It's hardly fair to pick on mothers going back full-time. They probably don't have a choice in this credit-crazy "spend now pay later" economic climate. And it's not just the kids that suffer because of the pressures of work. The whole family is at risk as long as people are willing to put their jobs first. We already work the longest hours in Europe, and until that work ethic changes there's not much hope for anything else.
Al, Somerset, UK

Why does the phrase "working father" never appear in any of these debates? I am tired of seeing mothers of young children criticised for everything. They get criticised if they stay at home and criticised if they don't. Anyone would think that kids didn't have fathers. When are we going to hear about the negative effects of fathers' long working hours that result in effective absence from the family?
Kate, UK

Most families need two incomes to live on so it stands to reason that the type of family where the mother can stay at home is going to be one with a high earning partner in it. This brings in other factors such as the merits of a stable two parent family situation and the likelihood that a richer family will be able to pay for private education etc. I'm not forming any judgements here but just pointing out that taking two separate factors and assuming one is the direct cause of the other implies a lack of detailed thought on the subject.
Richard, UK

My wife and I are expecting a child shortly and my wife will be giving up work to be with our child

Tony, UK
I see more and more mothers returning to work shortly after their children are born these days and it's generally NOT for financial reasons. One wonders why these people ever bother having children if they just palm them off to someone else and miss the exciting times like the first words and steps. My wife and I are expecting a child shortly and my wife will be giving up work to be with our child. This will have a big effect on our income but we believe it's the right decision.
Tony, UK

The question as to whether mothers should work or not is surely academic. They form such a significant part of the workforce nowadays the economy would probably collapse if they all decided to stay at home. And anyway, the days of being able to live on one wage are long gone. You either struggle like hell on one salary or, if you both work fulltime, find you've got more than you need. Which would you choose?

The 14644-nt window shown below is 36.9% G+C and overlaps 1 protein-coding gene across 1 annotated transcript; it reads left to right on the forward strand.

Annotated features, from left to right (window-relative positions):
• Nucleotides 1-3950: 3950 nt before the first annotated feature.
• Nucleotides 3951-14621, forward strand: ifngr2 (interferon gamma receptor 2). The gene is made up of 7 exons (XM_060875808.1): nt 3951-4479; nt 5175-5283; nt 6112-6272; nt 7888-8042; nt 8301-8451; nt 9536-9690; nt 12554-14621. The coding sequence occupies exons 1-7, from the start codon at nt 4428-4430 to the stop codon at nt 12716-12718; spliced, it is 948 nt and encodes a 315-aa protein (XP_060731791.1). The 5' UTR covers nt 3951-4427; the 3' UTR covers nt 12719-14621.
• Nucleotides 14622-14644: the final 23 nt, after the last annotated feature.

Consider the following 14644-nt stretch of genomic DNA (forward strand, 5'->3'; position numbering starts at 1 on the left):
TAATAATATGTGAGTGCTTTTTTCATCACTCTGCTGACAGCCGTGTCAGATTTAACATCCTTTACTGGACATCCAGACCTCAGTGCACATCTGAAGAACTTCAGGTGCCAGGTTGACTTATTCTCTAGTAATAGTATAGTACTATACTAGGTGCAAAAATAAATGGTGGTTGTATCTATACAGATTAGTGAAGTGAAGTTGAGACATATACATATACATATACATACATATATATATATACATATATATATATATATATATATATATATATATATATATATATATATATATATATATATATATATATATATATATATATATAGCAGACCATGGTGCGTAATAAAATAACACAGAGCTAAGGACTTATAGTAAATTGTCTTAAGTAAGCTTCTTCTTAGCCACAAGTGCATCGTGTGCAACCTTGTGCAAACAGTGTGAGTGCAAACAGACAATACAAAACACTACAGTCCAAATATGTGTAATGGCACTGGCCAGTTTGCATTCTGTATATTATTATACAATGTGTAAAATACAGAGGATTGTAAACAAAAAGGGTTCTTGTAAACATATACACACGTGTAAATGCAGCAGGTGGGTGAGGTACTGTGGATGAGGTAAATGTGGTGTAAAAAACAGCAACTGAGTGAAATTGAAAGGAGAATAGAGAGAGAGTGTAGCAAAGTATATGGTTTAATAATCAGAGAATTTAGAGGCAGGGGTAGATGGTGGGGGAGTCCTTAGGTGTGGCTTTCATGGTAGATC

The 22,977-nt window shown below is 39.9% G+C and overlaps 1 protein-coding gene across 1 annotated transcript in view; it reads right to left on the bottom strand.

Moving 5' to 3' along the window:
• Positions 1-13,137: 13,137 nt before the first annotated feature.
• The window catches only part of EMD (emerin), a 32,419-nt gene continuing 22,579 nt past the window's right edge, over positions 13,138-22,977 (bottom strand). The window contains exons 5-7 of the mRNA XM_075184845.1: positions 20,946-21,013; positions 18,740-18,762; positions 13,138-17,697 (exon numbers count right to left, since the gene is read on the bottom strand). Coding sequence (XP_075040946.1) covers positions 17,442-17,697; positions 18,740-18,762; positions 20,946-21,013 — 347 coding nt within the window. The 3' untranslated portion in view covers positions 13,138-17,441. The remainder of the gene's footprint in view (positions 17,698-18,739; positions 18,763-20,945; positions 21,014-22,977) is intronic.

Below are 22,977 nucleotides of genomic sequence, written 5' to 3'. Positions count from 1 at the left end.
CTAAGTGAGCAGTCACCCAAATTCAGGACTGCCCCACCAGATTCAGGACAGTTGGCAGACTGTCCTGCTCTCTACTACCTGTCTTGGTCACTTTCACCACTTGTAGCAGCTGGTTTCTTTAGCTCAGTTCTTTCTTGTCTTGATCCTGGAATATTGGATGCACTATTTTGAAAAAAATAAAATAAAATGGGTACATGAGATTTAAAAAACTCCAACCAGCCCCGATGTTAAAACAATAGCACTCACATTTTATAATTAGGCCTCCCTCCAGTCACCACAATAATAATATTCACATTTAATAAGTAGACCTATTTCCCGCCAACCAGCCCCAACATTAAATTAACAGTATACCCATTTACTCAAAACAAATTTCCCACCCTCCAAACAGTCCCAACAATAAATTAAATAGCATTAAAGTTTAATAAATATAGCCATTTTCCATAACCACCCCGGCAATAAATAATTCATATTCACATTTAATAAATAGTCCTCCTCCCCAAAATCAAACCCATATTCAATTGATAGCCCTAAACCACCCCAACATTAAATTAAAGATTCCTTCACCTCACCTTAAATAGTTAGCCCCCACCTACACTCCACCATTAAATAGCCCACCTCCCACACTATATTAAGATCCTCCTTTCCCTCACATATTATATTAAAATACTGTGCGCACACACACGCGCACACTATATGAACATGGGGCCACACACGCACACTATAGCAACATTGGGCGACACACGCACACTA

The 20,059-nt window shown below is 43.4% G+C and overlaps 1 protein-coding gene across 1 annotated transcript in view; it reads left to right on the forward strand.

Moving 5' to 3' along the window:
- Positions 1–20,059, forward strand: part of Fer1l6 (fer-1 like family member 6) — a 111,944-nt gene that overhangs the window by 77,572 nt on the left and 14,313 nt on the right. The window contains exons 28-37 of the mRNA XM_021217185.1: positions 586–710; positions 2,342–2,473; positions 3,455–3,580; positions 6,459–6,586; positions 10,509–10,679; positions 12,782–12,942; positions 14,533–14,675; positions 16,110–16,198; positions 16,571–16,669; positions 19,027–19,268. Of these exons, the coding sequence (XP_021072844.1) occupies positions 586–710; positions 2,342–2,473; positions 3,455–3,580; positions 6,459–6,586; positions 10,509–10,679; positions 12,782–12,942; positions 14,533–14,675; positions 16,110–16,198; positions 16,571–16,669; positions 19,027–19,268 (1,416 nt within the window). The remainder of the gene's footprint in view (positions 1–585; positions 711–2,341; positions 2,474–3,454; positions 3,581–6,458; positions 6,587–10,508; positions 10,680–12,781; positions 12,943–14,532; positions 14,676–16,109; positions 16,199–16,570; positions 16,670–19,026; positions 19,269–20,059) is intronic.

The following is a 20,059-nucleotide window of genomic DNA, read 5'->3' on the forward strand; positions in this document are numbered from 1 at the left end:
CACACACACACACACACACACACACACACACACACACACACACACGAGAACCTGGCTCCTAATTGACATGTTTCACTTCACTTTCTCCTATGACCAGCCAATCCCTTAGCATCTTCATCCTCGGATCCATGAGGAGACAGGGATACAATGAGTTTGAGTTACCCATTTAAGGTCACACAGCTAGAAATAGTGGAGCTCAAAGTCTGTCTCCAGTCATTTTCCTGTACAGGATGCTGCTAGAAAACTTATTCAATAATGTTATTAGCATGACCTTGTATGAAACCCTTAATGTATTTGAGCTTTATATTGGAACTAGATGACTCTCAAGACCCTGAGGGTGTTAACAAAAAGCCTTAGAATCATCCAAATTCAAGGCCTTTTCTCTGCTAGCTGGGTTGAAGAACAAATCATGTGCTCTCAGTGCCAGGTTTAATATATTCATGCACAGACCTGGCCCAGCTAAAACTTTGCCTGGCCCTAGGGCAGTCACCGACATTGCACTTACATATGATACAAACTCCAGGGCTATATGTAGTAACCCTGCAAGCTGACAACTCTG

Steve, UK

Yet another stick to bash working women with. Why does the press always have to rub its hands in glee every time some study shows flimsy 'evidence' that working women supposedly harm the prospects of their children? I'm sick of it and I'm sure most of the country's women (whether they are mothers or not) are too. We've spent years campaigning for the right to work on equal terms with men but it seems the patriarchy still exists with a vengeance and is still all-out to push back the gains we have made for women's rights, freedoms and above all CHOICES about how we live our lives.
Caroline, UK

Why is there a presumption that childcare is the mother's problem. Working "parents" may affect the upbringing of a child but suitably trained staff who have had lessons in childcare, as opposed to most parents, are quite capable of giving children a good start in life. Emotional support is very important in creating a balanced personality but parents are not necessarily the best to deliver this.
Steve Dempsey, UK

The report does not seem to allow for other social factors

John Weir, UK
The report does not seem to allow for other social factors. If a mother with a long-term partner needs to work it is presumably because his income is not sufficient to support the family. Lower incomes are usually linked with a lower level of education. A less educated parent is not going to be able to give the same level of academic support as that of graduate parent for example.
John Weir, UK

No, working mothers would not harm their children's education prospects. On the contrary, doesn't one more working parent means more income? Wouldn't more income in turn lead to a better education environment for the child?
He Junyi, Singapore

This kind of thing really infuriates me. Why mothers?? I work fulltime while my husband stays at home to look after our son. Is the care he provides in some way inferior?
Julie, UK

It would be a help if fathers had the right to more paid leave so that they could help their spouse at this very important time in their lives.
Richard, Great Britain